Pro Soccer USA’s Glenn Crooks attended a recent public planning meeting in the South Bronx with a focus on the feasibility of a soccer-specific stadium just a few blocks from Yankee Stadium, at a location that would utilize the same subway stop.
In this episode of On Frame, Chris Campbell who broke the news of the meeting for NYCFC-centric website The Outfield, offers an explanation for the meeting.
“I think what that [meeting] demonstrated is the community board and leadership not only sponsored this to happen, but they did so with the direction of how does the stadium fit in here,” Campbell said. “So, I think it shows that they are very interested in bringing a stadium to the area otherwise they wouldn’t have this.”
On the panel of technical advisors at the meeting was Neil MacOmish of Scott BrownRigg, whose expertise lies with sports stadiums and civic architecture in his native United Kingdom. MacOmish thinks the prospects for a soccer stadium at 153rd Street and River Avenue are promising.
“Absolutley,” MacOmish said after the meeting. “I’ve seen it all over Europe, all over the world. The soccer stadium could be an enabler. It’s a really good idea born out of the community, and I think it would be a terrific thing for this community.”
Crooks also speaks with Dr. Rick Eckstein, PhD and professor of sociology at Villanova University and an expert in sports and society including stadium financing. He is the co-author of a book entitled, “Public Dollars, Private Stadium.”
Eckstein has closely monitored the development of the Philadelphia Union’s home, Talen Energy Stadium in Chester, Pa., where he is a taxpayer.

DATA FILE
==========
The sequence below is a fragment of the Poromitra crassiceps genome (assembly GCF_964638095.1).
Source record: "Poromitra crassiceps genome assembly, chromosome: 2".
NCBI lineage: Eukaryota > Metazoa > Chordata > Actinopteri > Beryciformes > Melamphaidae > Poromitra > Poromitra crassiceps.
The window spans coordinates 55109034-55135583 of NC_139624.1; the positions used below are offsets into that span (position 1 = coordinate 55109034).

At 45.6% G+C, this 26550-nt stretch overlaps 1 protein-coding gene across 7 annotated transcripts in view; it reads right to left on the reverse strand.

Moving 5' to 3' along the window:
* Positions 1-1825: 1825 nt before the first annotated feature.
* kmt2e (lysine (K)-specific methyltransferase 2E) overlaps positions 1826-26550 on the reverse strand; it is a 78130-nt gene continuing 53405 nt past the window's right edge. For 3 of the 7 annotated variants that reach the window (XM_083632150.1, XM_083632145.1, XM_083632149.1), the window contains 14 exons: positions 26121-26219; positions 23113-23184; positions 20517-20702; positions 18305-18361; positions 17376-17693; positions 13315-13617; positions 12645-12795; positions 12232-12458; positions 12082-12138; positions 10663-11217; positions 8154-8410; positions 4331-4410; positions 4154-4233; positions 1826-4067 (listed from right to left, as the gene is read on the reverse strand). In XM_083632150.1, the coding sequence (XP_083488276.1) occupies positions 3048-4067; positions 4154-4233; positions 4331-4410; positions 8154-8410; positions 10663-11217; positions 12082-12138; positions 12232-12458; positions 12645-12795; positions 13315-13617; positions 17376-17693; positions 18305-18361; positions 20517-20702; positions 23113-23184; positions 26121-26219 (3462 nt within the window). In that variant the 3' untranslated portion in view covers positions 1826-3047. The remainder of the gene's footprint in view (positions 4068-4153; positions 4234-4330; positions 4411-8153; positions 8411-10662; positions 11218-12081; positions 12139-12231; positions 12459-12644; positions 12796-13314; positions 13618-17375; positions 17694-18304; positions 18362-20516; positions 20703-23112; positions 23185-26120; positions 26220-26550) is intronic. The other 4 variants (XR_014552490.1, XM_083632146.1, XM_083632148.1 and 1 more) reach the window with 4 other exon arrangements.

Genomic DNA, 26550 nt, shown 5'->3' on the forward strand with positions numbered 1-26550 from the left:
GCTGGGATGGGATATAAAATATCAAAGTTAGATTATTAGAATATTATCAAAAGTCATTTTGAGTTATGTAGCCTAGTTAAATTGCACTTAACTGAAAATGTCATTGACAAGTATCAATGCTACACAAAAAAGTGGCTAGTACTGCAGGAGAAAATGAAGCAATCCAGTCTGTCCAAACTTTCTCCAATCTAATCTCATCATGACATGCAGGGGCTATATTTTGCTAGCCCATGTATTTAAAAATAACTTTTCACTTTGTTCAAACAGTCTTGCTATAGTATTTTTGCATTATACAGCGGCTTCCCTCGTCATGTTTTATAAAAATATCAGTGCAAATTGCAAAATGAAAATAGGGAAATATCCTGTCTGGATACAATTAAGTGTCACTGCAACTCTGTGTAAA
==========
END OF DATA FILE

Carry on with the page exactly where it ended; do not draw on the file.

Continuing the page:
“That stadium was part of a 450 million dollar development project,” Eckstein said. “Roughly 140 million was used to build the stadium and the other 300 million for development never came. It’s been 10 years. They had lovely pictures on their web site.”
There were graphs and examples for community growth and development at the public planning meeting in the South Bronx.
“There were a lot of different items that were discussed. A lot of it seemed to be activating the waterfront,” Campbell said. “That is, redeveloping the area there to be able to allow local residents the ability to get back to the Harlem River and enjoy the parks and other developments that are happening there.”
Eckstein is skeptical that the proposed New York City FC stadium will be any different.
“That’s exactly the terminology that was used in Chester,” Eckstein said. “They were going to activate the waterfront and turn it into a tourist attraction. Of course, that hasn’t come close to happening.”
“It’s just not going to materialize because it never has [across the country]. I guess sometime there will have to be a first ,but it just hasn’t happened yet.”
I agree that there's a huge difference in the projects that needs to be considered. The Bronx is more and more to the fore of the NYC landscape in a way that Queens did in the last 10-15 years (and continues to this day), and doesn't need to be "built up" using a stadium to get people to move there and to get businesses in the way that Chester needed it.There's a huge difference in the wealth of the Union ownership and NYCFC ownership. Eckstein is going to be wrong.